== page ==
Depending on where you sit in this industry, 2013 was a year of great change and great drama, some of it tragic. Though you might be reading this during a rest break while on a long trip over the Christmas holidays, this is still a time to “slow down the conveyor belt” just a little and think about where we’ve been during the past year, and where we might go in the next year. Even if operations experience little or no let-up over these next two weeks, it’s the one time of year we traditionally take stock of the recent past and the near future.
The significant accidents of the year – Asiana 214 (KSFO), UPS 1354 (KBHM), Southwest 345 (KLGA) – all occurred in a span of a few weeks, in North America during the summer of 2013, and all have generated great interest in what might have been happening on the flight deck, specifically within the crew, with respect to control of the aircraft flight path. There were others, of course, but these drew a lot of attention from the national media as well as flight crews around the world. We’ve been advocating a better and more rigorous framework for addressing the human-machine relationship for years, and with the publication of Automation Airmanship in May of 2013, that framework is now available for the entire global industry as we look forward to a long run of accident-free operations. Understanding these accidents may be easier by looking at them through the lens of the 9 principles explained in our book.
This past year the Flight Safety Foundation drew the industry’s attention to the significant role that Unstable Approaches play in runway excursions. Clearly, the industry needs to pick up the slack in this area as well. If you haven’t been keeping up with it, go to their website (or you can start by looking through our archives on this blog) for a head start in building rigorous standards for “stable approaches” into your own procedures and practices in the coming year.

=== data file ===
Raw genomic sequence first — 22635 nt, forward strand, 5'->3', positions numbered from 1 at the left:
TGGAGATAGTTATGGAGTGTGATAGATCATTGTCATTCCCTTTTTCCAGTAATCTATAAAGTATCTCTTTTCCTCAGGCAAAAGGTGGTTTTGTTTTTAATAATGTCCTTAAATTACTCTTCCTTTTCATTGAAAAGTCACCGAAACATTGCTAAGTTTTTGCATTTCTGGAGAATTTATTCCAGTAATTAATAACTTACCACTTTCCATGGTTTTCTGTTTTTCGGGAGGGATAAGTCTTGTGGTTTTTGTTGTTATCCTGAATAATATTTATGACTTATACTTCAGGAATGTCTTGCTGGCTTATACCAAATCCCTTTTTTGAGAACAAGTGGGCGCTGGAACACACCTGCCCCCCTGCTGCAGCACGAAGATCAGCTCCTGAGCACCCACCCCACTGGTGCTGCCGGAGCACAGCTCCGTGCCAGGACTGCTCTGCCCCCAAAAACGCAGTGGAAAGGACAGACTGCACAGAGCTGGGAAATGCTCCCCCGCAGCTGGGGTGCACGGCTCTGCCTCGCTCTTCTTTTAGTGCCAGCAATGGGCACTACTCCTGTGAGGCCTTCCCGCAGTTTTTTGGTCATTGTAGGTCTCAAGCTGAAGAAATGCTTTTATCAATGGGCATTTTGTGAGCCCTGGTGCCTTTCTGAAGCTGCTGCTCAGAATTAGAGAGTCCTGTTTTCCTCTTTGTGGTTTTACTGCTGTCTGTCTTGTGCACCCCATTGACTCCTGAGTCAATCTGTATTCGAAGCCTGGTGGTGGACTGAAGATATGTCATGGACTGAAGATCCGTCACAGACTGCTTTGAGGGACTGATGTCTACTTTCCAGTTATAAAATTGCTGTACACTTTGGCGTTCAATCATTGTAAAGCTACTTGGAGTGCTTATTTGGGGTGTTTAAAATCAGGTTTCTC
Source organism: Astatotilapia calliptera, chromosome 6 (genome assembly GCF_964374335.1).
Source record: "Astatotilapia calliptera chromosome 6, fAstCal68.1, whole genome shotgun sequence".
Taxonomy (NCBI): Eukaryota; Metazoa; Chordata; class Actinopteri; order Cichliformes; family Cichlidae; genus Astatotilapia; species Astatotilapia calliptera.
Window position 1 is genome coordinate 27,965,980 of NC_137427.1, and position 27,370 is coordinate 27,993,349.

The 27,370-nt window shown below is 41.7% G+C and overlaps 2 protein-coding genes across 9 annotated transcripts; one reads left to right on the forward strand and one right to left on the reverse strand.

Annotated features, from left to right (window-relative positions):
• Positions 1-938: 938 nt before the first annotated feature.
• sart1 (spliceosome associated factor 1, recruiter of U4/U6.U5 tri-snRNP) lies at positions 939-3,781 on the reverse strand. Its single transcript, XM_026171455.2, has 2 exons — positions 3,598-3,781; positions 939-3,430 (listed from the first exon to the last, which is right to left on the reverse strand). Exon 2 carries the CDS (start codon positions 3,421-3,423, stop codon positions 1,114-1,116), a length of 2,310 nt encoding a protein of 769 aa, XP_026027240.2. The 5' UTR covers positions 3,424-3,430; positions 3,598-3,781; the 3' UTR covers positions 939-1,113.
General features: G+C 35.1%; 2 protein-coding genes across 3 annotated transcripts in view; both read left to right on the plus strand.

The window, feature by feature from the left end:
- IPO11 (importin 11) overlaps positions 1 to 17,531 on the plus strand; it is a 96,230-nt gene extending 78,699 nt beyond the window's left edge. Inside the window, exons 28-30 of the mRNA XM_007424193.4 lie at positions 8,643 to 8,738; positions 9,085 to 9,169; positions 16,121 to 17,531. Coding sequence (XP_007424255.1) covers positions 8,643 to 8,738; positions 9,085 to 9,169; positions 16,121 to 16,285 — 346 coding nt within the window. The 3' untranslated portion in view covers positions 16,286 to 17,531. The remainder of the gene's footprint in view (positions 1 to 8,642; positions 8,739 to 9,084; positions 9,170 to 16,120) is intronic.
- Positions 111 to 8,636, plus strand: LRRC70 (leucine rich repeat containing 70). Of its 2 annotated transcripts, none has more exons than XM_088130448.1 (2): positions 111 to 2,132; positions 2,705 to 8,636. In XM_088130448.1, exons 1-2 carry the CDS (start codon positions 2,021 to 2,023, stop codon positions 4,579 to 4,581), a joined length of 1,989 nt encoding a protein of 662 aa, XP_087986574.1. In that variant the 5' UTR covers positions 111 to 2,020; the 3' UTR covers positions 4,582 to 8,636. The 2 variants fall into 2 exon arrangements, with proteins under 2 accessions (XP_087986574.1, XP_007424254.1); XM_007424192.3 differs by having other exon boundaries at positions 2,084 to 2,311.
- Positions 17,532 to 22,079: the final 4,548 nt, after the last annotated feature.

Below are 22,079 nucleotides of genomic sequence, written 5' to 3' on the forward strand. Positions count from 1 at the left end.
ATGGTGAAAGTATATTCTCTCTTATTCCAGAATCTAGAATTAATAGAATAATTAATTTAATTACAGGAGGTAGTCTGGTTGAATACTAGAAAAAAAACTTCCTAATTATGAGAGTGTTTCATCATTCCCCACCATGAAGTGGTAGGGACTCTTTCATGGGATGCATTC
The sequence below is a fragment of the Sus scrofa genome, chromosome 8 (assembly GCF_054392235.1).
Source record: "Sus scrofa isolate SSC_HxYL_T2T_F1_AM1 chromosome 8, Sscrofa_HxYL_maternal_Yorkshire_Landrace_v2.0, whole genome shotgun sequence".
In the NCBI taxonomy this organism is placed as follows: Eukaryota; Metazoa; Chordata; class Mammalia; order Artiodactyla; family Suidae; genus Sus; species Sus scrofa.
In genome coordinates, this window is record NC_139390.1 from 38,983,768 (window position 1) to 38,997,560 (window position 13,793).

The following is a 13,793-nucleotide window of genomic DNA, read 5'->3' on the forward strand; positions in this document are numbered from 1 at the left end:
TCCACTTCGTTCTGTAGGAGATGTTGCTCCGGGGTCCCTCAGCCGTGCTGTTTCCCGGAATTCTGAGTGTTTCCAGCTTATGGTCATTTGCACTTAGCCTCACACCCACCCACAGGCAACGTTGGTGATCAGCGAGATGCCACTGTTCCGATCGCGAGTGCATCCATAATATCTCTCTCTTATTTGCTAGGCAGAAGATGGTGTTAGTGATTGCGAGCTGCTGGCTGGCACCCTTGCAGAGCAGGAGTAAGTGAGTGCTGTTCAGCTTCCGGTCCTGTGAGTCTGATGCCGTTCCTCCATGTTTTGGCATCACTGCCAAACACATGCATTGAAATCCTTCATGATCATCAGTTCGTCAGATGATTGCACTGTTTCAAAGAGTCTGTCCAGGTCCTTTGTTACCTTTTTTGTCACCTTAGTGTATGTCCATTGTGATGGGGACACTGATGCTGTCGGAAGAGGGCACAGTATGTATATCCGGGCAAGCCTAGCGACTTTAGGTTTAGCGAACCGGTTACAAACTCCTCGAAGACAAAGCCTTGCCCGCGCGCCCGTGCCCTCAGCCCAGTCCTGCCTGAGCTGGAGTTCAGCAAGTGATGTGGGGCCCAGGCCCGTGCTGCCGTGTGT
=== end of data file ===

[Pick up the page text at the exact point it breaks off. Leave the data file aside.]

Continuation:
It might seem that a lot has been done to highlight areas that flight crews across the globe need to work on to eliminate operational threats to safety, but a lot has also been done to build knowledge, resiliency, and durability into the actions of front-line aircrews. We pledge to continue our efforts to simplify, clarify, and justify our recommendations for building a “knowledge reserve” for you and your colleagues. We know that the manufacturers, regulators and operators are advancing into the future with bold technology solutions. We are glad to lead the charge into that same future with bold human-centered solutions that work to keep you and your operation safe and efficient in the face of so much change. Let’s make it a collective objective to meet here again in a year, having little to discuss when it comes to major accidents in 2014.
Next month, as we begin the New Year, we will look at the strengths – and weaknesses – that are hallmarks of the human half of the human-machine team.
Happy Holidays, and remember to “Fly First” – no matter what.